Fire up your fiction and don’t give anybody a reason to reject your novel
by Jodie Renner
…fiction editor and author of writing guides
Have your trusted friends or beta readers told you your WIP novel is too long, confusing, or just doesn’t grab them? Here are some typical “big-picture” weaknesses to watch out for in your fiction and correct before sending it to an editor, publishing it, or pitching it to an agent.
These types of glaring gaffes in writing, pacing, plot, or structure will bog down your story and invite bad reviews, which could sink your reputation as a novelist. Fortunately, they can all be remedied at the revision and self-editing stages.
~ Overwriting. Not enough self-editing will give people a reason to reject your novel
Today’s bestselling novels are mostly between 70,000 and 90,000 words long. Unless you’re an absolutely brilliant writer, and experts in the business have told you so, if your manuscript is over 95,000 words long, it definitely needs tightening up.
Cut way back on explanations and descriptions, and trim down long, convoluted sentences to their essence. Make every word count.
~ Meandering writing – the main story question / problem is fuzzy or buried.
What’s the protagonist’s main goal and fear, and his/her main problem? This should be obvious early on and be the overriding driving force behind your whole story. Don’t let it get lost in meandering writing, too much backstory, frequent info dumps, too many characters, too many subplots, and unrelated plot details.
~ One unrelated thing after another happens.
Don’t get caught up in “and then, and then, and then,” with a bunch of sub-stories or episodes that aren’t related to each other and don’t directly tie in with the main plot problem and story question.
Your events and scenes need to be connected by cause and effect. Each scene should impact the following scenes and complicate future events.
~ Way too much going on.
A common problem is too many characters crowding the scenes, and readers getting confused and frustrated trying to remember who’s who. Or maybe you have too many subplots that veer off in different directions and confuse the issue. Or a convoluted story where many issues or subplots don’t tie in with the main character and his or her overarching problem.
~ The main character is flat, unsympathetic, predictable, or wishy-washy.
Readers want a protagonist they can bond with, worry about, and root for – and a character who’s worthy of their worry. Create a lead character who is smart, likeable, and charismatic, but with inner conflict, a few flaws, some baggage, and maybe a past that’s haunting them.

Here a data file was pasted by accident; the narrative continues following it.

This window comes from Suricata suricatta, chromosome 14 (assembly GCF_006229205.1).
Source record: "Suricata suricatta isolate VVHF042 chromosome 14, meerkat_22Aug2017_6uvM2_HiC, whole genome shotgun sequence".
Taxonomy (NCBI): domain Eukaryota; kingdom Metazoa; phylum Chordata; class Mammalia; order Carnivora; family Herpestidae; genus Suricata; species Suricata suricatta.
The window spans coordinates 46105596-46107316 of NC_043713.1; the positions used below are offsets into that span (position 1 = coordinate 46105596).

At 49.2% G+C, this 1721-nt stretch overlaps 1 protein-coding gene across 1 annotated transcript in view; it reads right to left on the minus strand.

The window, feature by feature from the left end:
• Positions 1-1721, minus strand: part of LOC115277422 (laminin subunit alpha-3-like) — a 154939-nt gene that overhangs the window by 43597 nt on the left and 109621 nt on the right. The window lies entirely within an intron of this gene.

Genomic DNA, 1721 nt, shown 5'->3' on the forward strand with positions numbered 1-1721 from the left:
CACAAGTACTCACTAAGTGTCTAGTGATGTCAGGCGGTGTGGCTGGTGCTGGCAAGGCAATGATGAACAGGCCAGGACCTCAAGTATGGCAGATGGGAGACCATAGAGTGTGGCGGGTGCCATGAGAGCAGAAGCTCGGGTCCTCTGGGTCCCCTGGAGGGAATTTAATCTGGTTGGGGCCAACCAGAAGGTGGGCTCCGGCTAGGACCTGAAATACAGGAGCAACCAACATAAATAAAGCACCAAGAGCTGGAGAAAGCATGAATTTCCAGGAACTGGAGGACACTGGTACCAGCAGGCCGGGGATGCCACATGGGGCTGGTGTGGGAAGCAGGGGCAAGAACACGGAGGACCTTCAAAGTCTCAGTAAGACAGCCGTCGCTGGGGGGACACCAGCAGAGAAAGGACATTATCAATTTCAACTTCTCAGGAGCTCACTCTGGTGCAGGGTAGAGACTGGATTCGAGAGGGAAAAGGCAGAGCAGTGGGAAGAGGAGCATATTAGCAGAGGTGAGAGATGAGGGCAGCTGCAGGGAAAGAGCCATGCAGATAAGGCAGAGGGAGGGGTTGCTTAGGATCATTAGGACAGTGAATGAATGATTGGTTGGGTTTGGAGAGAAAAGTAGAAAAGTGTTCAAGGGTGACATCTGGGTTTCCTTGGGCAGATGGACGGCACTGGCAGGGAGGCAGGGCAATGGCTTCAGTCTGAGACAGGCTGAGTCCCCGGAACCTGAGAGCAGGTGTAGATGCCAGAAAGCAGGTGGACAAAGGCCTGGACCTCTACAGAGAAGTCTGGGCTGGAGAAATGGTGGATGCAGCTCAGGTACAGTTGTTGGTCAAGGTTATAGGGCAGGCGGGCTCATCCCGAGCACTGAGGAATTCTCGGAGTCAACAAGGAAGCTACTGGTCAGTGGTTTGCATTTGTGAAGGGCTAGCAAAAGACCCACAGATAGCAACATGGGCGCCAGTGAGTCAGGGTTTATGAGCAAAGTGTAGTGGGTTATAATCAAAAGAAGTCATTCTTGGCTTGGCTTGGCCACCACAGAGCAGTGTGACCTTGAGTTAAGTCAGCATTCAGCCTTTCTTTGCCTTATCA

~ A thin plot
This is where the premise / story line is obscure, with all kinds of unrelated happenings and way too much yak-yak dialogue that doesn’t have enough tension, conflict, or purpose.
Also, often the issues and stakes aren’t serious enough. Anything that doesn’t directly relate to your major story problem, develop your characters, or drive the story forward should be cut.
~ A predictable story line
Write in some twists, surprises, reversals. When a character has to make a decision or her actions cause repercussions, brainstorm for all possible consequences and choose one that readers won’t be expecting. Add in reversals here and there that force a change in goals, actions, reactions, or consequences.
~ Flat scenes
When scenes are boring, it’s because there’s not enough conflict, tension, suspense, and intrigue. Make sure every page has characters interacting, with action, dialogue, conflict, and tension.
Every scene needs a focal point or a “hot spot” – its own mini-climax. Also, be sure to start scenes late and end early. And don’t tie everything up with a neat little bow at the end of the scene or chapter. End with the protagonist in more trouble (most of the time), or with a cliffhanger.
~ La-la land
Everybody’s getting along so well. What’s wrong with that? It’s great in real life, but in fiction it’s the kiss of death. Why? Because it’s boring. Conflict is what drives fiction forward and keeps readers turning the pages.